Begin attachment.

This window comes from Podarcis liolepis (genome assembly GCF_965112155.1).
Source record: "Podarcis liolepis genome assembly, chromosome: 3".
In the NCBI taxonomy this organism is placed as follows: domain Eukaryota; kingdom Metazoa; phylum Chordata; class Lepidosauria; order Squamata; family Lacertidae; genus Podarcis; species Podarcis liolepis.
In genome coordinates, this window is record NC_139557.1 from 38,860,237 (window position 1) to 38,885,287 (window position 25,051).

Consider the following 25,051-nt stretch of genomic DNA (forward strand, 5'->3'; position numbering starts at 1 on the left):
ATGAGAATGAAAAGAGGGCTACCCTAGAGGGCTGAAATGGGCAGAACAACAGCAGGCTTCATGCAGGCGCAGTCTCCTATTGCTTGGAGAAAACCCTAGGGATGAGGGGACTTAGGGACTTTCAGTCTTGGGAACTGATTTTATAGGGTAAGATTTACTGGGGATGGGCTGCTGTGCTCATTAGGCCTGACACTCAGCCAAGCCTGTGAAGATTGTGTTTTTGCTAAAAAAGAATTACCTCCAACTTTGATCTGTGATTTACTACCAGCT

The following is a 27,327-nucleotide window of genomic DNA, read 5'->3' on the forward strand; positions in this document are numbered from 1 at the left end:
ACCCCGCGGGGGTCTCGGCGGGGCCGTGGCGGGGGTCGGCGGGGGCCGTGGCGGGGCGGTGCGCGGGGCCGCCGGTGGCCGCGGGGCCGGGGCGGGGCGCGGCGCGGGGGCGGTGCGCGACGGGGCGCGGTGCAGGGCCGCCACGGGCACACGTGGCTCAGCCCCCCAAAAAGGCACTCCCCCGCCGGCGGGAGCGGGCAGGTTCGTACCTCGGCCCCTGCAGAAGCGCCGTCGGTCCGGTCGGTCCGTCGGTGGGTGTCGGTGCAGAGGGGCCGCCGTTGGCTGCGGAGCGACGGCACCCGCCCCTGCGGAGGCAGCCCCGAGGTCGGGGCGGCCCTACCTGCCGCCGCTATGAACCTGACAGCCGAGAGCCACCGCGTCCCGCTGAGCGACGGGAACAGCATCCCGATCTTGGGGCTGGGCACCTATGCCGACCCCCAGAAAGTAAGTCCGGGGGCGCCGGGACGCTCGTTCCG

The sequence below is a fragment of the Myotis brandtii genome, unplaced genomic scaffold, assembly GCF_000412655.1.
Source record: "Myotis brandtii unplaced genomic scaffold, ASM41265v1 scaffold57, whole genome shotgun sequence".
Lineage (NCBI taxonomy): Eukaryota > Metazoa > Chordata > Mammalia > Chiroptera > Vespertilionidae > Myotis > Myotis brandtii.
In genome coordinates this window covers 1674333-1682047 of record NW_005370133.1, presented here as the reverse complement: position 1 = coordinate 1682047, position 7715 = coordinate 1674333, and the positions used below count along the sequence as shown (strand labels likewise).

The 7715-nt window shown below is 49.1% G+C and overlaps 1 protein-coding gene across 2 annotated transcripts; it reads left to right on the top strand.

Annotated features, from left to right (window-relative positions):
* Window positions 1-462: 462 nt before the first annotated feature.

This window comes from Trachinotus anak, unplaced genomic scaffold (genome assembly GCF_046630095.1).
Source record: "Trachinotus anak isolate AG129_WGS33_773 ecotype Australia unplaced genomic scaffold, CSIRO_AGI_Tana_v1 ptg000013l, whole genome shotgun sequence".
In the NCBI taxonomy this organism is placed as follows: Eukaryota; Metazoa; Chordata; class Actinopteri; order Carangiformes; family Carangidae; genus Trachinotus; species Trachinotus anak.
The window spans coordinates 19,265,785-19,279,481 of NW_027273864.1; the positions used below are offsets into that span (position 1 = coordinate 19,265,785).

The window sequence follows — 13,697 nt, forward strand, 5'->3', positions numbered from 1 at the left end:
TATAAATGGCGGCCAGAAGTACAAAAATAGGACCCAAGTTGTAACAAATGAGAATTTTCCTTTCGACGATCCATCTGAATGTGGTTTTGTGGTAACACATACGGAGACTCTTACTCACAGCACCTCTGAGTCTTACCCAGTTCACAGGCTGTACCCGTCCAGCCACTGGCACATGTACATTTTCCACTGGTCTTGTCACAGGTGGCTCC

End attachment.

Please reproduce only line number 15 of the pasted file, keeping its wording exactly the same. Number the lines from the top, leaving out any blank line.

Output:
* Window positions 1-462: 462 nt before the first annotated feature.